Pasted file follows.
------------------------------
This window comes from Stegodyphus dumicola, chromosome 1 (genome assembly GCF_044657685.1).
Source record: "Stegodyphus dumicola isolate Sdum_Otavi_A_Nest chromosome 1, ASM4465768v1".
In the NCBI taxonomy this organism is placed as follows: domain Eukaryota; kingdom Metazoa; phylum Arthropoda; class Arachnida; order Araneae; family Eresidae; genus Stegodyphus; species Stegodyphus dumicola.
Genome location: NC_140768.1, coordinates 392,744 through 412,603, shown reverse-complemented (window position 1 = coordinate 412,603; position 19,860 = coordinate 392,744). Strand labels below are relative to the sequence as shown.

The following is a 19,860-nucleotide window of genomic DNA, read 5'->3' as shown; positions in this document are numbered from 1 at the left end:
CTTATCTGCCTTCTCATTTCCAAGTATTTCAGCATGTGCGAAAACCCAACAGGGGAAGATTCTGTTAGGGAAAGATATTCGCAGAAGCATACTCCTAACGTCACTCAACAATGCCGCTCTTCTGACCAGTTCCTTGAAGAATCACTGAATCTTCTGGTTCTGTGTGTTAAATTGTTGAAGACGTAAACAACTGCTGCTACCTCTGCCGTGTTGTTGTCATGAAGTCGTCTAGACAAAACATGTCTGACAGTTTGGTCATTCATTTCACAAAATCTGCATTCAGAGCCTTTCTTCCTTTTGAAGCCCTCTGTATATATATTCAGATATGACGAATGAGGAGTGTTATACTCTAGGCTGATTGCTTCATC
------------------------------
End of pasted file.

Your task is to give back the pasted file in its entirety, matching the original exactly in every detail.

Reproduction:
This window comes from Stegodyphus dumicola, chromosome 1 (genome assembly GCF_044657685.1).
Source record: "Stegodyphus dumicola isolate Sdum_Otavi_A_Nest chromosome 1, ASM4465768v1".
In the NCBI taxonomy this organism is placed as follows: domain Eukaryota; kingdom Metazoa; phylum Arthropoda; class Arachnida; order Araneae; family Eresidae; genus Stegodyphus; species Stegodyphus dumicola.
Genome location: NC_140768.1, coordinates 392,744 through 412,603, shown reverse-complemented (window position 1 = coordinate 412,603; position 19,860 = coordinate 392,744). Strand labels below are relative to the sequence as shown.

The following is a 19,860-nucleotide window of genomic DNA, read 5'->3' as shown; positions in this document are numbered from 1 at the left end:
CTTATCTGCCTTCTCATTTCCAAGTATTTCAGCATGTGCGAAAACCCAACAGGGGAAGATTCTGTTAGGGAAAGATATTCGCAGAAGCATACTCCTAACGTCACTCAACAATGCCGCTCTTCTGACCAGTTCCTTGAAGAATCACTGAATCTTCTGGTTCTGTGTGTTAAATTGTTGAAGACGTAAACAACTGCTGCTACCTCTGCCGTGTTGTTGTCATGAAGTCGTCTAGACAAAACATGTCTGACAGTTTGGTCATTCATTTCACAAAATCTGCATTCAGAGCCTTTCTTCCTTTTGAAGCCCTCTGTATATATATTCAGATATGACGAATGAGGAGTGTTATACTCTAGGCTGATTGCTTCATC